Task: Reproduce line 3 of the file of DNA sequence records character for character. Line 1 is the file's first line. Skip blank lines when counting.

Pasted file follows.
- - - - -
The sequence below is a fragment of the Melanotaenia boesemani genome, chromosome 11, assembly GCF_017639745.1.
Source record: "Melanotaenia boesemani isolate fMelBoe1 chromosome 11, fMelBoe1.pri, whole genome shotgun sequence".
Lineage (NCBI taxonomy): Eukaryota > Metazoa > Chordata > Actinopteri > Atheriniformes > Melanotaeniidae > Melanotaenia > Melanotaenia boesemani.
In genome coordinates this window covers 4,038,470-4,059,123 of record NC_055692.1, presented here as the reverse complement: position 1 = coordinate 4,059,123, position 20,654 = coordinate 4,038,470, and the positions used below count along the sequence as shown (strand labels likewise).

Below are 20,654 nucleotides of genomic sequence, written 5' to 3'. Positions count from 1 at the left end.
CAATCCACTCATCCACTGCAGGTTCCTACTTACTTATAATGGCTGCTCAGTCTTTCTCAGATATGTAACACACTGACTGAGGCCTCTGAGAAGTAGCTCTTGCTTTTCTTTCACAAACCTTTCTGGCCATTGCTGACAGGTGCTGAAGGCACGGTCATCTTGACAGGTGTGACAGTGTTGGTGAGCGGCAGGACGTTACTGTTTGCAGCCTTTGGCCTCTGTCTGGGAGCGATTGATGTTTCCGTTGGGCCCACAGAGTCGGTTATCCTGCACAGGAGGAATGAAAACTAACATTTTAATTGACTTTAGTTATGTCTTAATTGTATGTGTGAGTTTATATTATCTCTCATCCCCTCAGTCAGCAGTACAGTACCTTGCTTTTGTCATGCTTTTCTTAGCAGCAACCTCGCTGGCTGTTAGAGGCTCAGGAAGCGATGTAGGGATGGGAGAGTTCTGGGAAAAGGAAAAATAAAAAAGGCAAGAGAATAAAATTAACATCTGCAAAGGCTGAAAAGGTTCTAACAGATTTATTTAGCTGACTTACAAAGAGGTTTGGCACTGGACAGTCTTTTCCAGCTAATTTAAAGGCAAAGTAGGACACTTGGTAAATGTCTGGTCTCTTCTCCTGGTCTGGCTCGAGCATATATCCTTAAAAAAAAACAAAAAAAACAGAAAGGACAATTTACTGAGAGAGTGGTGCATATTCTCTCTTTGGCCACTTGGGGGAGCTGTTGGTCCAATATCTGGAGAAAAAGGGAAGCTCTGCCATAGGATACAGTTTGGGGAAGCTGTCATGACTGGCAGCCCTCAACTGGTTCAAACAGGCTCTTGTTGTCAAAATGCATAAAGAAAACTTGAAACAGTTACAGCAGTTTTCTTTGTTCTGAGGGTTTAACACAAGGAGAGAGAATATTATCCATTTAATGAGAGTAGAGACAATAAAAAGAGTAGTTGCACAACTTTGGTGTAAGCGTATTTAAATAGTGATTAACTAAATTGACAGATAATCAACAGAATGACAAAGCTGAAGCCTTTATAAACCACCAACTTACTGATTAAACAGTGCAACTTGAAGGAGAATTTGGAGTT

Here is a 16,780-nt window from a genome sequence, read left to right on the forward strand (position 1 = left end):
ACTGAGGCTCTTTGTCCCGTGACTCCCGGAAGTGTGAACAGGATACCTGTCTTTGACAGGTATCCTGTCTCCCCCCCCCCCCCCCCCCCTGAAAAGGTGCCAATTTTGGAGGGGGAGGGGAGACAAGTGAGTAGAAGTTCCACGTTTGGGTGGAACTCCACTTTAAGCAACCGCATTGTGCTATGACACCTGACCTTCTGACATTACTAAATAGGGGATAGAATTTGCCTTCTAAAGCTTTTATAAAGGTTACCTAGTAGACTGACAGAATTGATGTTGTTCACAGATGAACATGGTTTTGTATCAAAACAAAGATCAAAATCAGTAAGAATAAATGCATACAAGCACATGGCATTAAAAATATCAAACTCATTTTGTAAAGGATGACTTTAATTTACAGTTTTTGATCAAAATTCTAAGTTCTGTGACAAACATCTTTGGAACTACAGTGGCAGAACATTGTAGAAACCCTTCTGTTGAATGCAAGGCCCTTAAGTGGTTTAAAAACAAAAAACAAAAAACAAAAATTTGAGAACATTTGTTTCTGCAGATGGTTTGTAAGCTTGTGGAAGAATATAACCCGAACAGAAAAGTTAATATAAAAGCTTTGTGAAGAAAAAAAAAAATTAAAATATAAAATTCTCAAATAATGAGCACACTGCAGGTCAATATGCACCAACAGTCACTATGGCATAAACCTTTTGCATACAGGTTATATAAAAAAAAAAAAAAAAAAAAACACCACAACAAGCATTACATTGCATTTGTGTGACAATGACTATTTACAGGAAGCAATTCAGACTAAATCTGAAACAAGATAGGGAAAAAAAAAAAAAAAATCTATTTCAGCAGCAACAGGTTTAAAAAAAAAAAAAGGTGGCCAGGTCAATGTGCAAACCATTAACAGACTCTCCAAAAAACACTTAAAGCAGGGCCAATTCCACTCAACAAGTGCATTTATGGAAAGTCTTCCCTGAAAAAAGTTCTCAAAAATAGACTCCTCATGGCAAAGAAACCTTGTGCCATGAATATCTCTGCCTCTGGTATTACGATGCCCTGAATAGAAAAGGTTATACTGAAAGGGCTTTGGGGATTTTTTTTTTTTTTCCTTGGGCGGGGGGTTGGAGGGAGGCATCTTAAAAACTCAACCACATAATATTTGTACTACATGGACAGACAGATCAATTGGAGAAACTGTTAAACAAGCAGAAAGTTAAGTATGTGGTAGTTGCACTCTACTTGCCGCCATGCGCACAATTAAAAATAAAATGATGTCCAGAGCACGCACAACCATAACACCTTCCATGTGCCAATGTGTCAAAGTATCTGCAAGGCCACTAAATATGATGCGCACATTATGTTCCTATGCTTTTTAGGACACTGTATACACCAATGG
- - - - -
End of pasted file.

Lineage (NCBI taxonomy): Eukaryota > Metazoa > Chordata > Actinopteri > Atheriniformes > Melanotaeniidae > Melanotaenia > Melanotaenia boesemani.